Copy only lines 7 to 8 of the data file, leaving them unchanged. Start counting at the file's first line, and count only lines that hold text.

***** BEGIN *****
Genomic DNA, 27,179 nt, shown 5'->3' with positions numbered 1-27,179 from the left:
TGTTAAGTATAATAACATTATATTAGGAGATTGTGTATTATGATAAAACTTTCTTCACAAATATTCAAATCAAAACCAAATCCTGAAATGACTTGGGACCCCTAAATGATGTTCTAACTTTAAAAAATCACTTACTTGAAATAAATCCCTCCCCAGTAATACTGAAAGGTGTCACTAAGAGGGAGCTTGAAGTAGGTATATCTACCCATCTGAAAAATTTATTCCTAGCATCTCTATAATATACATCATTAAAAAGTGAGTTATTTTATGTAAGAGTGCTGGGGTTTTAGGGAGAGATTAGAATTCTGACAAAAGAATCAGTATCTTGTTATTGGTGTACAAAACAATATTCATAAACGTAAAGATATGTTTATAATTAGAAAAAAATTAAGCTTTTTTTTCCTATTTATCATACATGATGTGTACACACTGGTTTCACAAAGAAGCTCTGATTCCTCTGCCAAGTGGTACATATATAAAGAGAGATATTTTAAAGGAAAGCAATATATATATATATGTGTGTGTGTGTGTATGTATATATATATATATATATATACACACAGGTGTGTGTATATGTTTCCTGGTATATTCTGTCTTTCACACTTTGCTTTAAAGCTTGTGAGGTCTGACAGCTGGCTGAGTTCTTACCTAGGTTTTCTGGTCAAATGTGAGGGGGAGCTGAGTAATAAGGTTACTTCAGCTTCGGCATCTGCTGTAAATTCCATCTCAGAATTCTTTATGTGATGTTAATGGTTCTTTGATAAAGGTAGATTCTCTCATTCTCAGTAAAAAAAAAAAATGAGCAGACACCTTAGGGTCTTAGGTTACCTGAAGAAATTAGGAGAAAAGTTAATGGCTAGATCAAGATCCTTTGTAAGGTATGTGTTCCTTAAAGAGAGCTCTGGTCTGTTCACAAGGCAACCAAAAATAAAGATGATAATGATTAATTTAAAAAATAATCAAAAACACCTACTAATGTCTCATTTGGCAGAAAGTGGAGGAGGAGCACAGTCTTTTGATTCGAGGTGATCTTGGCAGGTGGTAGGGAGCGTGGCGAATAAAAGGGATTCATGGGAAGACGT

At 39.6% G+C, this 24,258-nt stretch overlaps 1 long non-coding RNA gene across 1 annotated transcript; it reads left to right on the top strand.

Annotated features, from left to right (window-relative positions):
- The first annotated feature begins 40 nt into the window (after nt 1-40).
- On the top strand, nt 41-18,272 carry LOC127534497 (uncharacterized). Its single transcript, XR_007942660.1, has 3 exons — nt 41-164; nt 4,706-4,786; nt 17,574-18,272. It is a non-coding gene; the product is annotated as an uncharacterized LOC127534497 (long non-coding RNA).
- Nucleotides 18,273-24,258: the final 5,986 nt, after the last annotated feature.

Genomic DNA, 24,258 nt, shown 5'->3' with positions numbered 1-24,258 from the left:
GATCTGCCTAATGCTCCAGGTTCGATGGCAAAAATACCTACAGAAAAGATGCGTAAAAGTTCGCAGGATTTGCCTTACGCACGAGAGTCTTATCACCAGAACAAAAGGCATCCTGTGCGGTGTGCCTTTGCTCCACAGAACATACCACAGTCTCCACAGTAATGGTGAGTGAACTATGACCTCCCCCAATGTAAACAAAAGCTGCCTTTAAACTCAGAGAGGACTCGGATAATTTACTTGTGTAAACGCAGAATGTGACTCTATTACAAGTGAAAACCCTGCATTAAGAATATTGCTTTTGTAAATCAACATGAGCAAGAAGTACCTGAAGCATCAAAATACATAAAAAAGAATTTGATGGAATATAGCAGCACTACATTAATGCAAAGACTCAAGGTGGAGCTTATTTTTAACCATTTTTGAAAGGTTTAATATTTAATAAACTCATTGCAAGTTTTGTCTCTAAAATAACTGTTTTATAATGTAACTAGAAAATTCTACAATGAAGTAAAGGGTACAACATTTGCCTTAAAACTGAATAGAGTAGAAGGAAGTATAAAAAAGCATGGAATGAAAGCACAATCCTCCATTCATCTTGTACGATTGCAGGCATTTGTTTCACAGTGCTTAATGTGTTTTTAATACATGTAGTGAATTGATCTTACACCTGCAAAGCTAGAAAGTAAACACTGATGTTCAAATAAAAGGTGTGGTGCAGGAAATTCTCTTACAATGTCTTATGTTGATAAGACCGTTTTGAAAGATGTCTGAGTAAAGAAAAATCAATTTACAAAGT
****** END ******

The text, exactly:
- Nucleotides 18,273-24,258: the final 5,986 nt, after the last annotated feature.

Genomic DNA, 24,258 nt, shown 5'->3' with positions numbered 1-24,258 from the left: